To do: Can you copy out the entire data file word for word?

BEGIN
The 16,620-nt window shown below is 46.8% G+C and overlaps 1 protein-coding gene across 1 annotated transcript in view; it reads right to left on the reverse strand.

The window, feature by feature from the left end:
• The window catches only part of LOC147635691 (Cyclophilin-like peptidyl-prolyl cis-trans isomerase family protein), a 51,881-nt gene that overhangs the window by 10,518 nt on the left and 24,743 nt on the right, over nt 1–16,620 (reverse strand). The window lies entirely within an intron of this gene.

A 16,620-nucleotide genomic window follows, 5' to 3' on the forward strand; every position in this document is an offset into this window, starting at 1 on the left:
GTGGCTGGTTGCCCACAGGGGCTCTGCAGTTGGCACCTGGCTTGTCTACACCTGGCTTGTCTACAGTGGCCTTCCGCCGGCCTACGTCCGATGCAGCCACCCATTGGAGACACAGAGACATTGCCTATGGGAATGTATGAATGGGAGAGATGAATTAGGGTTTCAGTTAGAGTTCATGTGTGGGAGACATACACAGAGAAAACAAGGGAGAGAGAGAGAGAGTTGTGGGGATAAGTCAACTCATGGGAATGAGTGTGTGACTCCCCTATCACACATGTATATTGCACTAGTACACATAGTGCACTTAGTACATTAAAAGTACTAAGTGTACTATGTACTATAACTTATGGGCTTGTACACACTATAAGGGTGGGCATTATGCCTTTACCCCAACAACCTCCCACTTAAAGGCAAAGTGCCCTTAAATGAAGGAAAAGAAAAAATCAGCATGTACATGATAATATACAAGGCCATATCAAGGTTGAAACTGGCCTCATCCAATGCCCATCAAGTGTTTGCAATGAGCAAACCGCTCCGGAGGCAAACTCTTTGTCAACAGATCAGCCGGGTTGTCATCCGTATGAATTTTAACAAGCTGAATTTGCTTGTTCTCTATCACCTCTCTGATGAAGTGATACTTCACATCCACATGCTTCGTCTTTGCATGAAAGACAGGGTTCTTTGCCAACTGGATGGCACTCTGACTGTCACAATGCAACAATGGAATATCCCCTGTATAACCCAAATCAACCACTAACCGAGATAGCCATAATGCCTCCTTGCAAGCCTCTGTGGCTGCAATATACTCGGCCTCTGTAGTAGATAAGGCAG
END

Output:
The 16,620-nt window shown below is 46.8% G+C and overlaps 1 protein-coding gene across 1 annotated transcript in view; it reads right to left on the reverse strand.

The window, feature by feature from the left end:
• The window catches only part of LOC147635691 (Cyclophilin-like peptidyl-prolyl cis-trans isomerase family protein), a 51,881-nt gene that overhangs the window by 10,518 nt on the left and 24,743 nt on the right, over nt 1–16,620 (reverse strand). The window lies entirely within an intron of this gene.

A 16,620-nucleotide genomic window follows, 5' to 3' on the forward strand; every position in this document is an offset into this window, starting at 1 on the left:
GTGGCTGGTTGCCCACAGGGGCTCTGCAGTTGGCACCTGGCTTGTCTACACCTGGCTTGTCTACAGTGGCCTTCCGCCGGCCTACGTCCGATGCAGCCACCCATTGGAGACACAGAGACATTGCCTATGGGAATGTATGAATGGGAGAGATGAATTAGGGTTTCAGTTAGAGTTCATGTGTGGGAGACATACACAGAGAAAACAAGGGAGAGAGAGAGAGAGTTGTGGGGATAAGTCAACTCATGGGAATGAGTGTGTGACTCCCCTATCACACATGTATATTGCACTAGTACACATAGTGCACTTAGTACATTAAAAGTACTAAGTGTACTATGTACTATAACTTATGGGCTTGTACACACTATAAGGGTGGGCATTATGCCTTTACCCCAACAACCTCCCACTTAAAGGCAAAGTGCCCTTAAATGAAGGAAAAGAAAAAATCAGCATGTACATGATAATATACAAGGCCATATCAAGGTTGAAACTGGCCTCATCCAATGCCCATCAAGTGTTTGCAATGAGCAAACCGCTCCGGAGGCAAACTCTTTGTCAACAGATCAGCCGGGTTGTCATCCGTATGAATTTTAACAAGCTGAATTTGCTTGTTCTCTATCACCTCTCTGATGAAGTGATACTTCACATCCACATGCTTCGTCTTTGCATGAAAGACAGGGTTCTTTGCCAACTGGATGGCACTCTGACTGTCACAATGCAACAATGGAATATCCCCTGTATAACCCAAATCAACCACTAACCGAGATAGCCATAATGCCTCCTTGCAAGCCTCTGTGGCTGCAATATACTCGGCCTCTGTAGTAGATAAGGCAG